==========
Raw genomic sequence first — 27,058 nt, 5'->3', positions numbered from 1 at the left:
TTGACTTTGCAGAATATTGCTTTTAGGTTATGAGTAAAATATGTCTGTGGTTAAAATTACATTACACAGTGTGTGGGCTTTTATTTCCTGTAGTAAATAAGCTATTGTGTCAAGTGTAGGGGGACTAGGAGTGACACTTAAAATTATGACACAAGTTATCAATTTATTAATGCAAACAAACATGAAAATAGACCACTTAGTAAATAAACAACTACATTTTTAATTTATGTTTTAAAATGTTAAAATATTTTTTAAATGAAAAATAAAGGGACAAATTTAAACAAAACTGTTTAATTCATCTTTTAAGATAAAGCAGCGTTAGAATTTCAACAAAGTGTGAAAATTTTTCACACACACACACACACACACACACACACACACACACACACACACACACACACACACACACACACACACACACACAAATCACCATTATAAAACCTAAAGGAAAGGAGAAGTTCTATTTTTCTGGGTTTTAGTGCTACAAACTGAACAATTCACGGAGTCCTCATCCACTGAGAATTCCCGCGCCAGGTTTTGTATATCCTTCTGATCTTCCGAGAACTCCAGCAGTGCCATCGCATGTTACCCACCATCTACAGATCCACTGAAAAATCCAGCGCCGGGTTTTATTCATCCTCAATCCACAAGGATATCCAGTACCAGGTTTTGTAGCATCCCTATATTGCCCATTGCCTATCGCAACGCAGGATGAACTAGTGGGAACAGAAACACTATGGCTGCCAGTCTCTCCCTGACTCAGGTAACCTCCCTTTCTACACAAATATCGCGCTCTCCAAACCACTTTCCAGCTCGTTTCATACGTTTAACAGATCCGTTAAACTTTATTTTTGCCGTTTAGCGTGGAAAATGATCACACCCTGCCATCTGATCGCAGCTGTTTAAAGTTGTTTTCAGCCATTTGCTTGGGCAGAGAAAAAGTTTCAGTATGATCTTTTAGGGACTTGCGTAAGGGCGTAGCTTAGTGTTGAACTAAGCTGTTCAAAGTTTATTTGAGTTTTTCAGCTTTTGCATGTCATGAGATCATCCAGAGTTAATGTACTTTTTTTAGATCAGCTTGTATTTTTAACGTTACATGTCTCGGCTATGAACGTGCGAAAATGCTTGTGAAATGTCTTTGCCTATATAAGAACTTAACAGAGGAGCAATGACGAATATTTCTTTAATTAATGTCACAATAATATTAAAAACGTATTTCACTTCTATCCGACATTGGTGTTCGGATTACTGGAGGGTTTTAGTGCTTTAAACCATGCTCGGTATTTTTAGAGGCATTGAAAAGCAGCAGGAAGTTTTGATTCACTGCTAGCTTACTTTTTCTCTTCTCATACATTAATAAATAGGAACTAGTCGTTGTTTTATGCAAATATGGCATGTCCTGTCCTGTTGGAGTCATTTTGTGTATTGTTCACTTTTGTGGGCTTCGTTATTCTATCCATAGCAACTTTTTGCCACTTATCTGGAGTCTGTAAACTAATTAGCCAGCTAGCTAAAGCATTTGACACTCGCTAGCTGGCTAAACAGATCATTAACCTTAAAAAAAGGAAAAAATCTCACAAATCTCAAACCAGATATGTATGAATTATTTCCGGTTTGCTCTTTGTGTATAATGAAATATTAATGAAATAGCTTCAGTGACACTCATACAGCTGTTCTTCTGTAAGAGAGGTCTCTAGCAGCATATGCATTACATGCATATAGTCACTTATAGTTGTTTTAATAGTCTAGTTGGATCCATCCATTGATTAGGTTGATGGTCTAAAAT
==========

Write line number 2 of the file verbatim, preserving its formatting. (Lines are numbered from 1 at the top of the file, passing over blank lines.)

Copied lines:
TTGACTTTGCAGAATATTGCTTTTAGGTTATGAGTAAAATATGTCTGTGGTTAAAATTACATTACACAGTGTGTGGGCTTTTATTTCCTGTAGTAAATAAGCTATTGTGTCAAGTGTAGGGGGACTAGGAGTGACACTTAAAATTATGACACAAGTTATCAATTTATTAATGCAAACAAACATGAAAATAGACCACTTAGTAAATAAACAACTACATTTTTAATTTATGTTTTAAAATGTTAAAATATTTTTTAAATGAAAAATAAAGGGACAAATTTAAACAAAACTGTTTAATTCATCTTTTAAGATAAAGCAGCGTTAGAATTTCAACAAAGTGTGAAAATTTTTCACACACACACACACACACACACACACACACACACACACACACACACACACACACACACACACACACACACACACAAATCACCATTATAAAACCTAAAGGAAAGGAGAAGTTCTATTTTTCTGGGTTTTAGTGCTACAAACTGAACAATTCACGGAGTCCTCATCCACTGAGAATTCCCGCGCCAGGTTTTGTATATCCTTCTGATCTTCCGAGAACTCCAGCAGTGCCATCGCATGTTACCCACCATCTACAGATCCACTGAAAAATCCAGCGCCGGGTTTTATTCATCCTCAATCCACAAGGATATCCAGTACCAGGTTTTGTAGCATCCCTATATTGCCCATTGCCTATCGCAACGCAGGATGAACTAGTGGGAACAGAAACACTATGGCTGCCAGTCTCTCCCTGACTCAGGTAACCTCCCTTTCTACACAAATATCGCGCTCTCCAAACCACTTTCCAGCTCGTTTCATACGTTTAACAGATCCGTTAAACTTTATTTTTGCCGTTTAGCGTGGAAAATGATCACACCCTGCCATCTGATCGCAGCTGTTTAAAGTTGTTTTCAGCCATTTGCTTGGGCAGAGAAAAAGTTTCAGTATGATCTTTTAGGGACTTGCGTAAGGGCGTAGCTTAGTGTTGAACTAAGCTGTTCAAAGTTTATTTGAGTTTTTCAGCTTTTGCATGTCATGAGATCATCCAGAGTTAATGTACTTTTTTTAGATCAGCTTGTATTTTTAACGTTACATGTCTCGGCTATGAACGTGCGAAAATGCTTGTGAAATGTCTTTGCCTATATAAGAACTTAACAGAGGAGCAATGACGAATATTTCTTTAATTAATGTCACAATAATATTAAAAACGTATTTCACTTCTATCCGACATTGGTGTTCGGATTACTGGAGGGTTTTAGTGCTTTAAACCATGCTCGGTATTTTTAGAGGCATTGAAAAGCAGCAGGAAGTTTTGATTCACTGCTAGCTTACTTTTTCTCTTCTCATACATTAATAAATAGGAACTAGTCGTTGTTTTATGCAAATATGGCATGTCCTGTCCTGTTGGAGTCATTTTGTGTATTGTTCACTTTTGTGGGCTTCGTTATTCTATCCATAGCAACTTTTTGCCACTTATCTGGAGTCTGTAAACTAATTAGCCAGCTAGCTAAAGCATTTGACACTCGCTAGCTGGCTAAACAGATCATTAACCTTAAAAAAAGGAAAAAATCTCACAAATCTCAAACCAGATATGTATGAATTATTTCCGGTTTGCTCTTTGTGTATAATGAAATATTAATGAAATAGCTTCAGTGACACTCATACAGCTGTTCTTCTGTAAGAGAGGTCTCTAGCAGCATATGCATTACATGCATATAGTCACTTATAGTTGTTTTAATAGTCTAGTTGGATCCATCCATTGATTAGGTTGATGGTCTAAAAT